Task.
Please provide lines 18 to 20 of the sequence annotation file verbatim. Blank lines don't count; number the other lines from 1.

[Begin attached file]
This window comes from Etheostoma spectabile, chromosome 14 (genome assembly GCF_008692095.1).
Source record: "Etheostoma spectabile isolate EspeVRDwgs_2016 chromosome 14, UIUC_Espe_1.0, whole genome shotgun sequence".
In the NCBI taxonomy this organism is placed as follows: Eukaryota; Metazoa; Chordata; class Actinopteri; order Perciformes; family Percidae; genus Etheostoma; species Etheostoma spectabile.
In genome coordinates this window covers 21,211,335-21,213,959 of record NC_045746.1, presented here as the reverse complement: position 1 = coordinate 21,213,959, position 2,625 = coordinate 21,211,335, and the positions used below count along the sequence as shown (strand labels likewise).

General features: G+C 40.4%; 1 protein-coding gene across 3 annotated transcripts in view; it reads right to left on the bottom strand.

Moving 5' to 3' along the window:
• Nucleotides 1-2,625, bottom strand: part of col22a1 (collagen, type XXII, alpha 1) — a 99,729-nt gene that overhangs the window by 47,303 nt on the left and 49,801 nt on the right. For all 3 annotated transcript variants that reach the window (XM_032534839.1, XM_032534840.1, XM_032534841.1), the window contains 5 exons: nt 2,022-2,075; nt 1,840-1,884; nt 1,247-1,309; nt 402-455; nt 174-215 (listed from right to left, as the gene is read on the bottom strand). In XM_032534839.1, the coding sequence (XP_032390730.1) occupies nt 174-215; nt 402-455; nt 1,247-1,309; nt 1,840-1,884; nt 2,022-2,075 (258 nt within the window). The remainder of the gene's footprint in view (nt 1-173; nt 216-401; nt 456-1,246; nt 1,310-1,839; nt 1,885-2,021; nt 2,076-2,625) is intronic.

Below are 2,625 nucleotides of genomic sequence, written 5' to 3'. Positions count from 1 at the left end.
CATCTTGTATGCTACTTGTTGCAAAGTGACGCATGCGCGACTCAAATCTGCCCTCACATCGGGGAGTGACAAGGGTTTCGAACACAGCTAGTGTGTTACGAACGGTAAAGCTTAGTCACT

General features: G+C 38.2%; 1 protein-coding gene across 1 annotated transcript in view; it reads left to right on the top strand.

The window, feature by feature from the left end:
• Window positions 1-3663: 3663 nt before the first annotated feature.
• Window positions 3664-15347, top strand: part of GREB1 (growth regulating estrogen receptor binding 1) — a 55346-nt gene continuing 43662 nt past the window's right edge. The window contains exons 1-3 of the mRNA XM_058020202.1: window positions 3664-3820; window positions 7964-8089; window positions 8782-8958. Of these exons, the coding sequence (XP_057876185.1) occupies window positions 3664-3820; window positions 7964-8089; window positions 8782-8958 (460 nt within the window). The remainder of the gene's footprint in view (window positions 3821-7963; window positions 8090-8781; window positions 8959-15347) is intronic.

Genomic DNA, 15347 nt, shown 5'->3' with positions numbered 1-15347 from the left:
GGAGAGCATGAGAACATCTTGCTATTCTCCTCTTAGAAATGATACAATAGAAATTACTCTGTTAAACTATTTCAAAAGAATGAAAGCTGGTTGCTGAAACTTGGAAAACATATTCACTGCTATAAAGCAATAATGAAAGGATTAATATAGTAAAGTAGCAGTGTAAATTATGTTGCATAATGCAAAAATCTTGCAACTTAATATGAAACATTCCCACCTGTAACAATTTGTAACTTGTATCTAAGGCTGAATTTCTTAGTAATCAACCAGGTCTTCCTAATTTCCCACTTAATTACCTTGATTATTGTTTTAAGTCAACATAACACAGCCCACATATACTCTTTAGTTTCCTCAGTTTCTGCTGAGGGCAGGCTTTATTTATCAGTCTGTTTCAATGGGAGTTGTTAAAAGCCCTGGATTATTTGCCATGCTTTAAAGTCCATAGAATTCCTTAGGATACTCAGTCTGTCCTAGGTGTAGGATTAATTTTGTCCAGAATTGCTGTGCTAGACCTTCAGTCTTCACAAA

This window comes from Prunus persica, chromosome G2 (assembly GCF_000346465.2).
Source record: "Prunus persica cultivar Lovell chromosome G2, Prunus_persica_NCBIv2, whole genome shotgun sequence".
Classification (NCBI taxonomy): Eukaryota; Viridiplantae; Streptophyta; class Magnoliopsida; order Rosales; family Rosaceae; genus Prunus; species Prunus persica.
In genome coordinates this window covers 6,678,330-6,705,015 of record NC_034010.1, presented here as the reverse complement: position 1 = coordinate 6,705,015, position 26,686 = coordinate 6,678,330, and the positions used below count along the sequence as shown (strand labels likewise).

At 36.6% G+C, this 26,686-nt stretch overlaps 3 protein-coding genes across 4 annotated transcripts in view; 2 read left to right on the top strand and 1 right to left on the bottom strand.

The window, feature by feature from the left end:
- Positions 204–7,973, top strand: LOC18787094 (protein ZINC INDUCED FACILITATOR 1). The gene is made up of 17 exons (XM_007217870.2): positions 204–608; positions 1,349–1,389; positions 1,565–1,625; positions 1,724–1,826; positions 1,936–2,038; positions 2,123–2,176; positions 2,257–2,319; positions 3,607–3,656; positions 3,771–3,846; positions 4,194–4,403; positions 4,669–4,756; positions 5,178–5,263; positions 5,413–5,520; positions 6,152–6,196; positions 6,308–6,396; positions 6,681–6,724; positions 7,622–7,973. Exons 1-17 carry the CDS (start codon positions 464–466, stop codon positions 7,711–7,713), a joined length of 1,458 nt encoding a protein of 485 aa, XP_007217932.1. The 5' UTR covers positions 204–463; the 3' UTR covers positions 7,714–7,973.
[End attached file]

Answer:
Classification (NCBI taxonomy): Eukaryota; Viridiplantae; Streptophyta; class Magnoliopsida; order Rosales; family Rosaceae; genus Prunus; species Prunus persica.
In genome coordinates this window covers 6,678,330-6,705,015 of record NC_034010.1, presented here as the reverse complement: position 1 = coordinate 6,705,015, position 26,686 = coordinate 6,678,330, and the positions used below count along the sequence as shown (strand labels likewise).

At 36.6% G+C, this 26,686-nt stretch overlaps 3 protein-coding genes across 4 annotated transcripts in view; 2 read left to right on the top strand and 1 right to left on the bottom strand.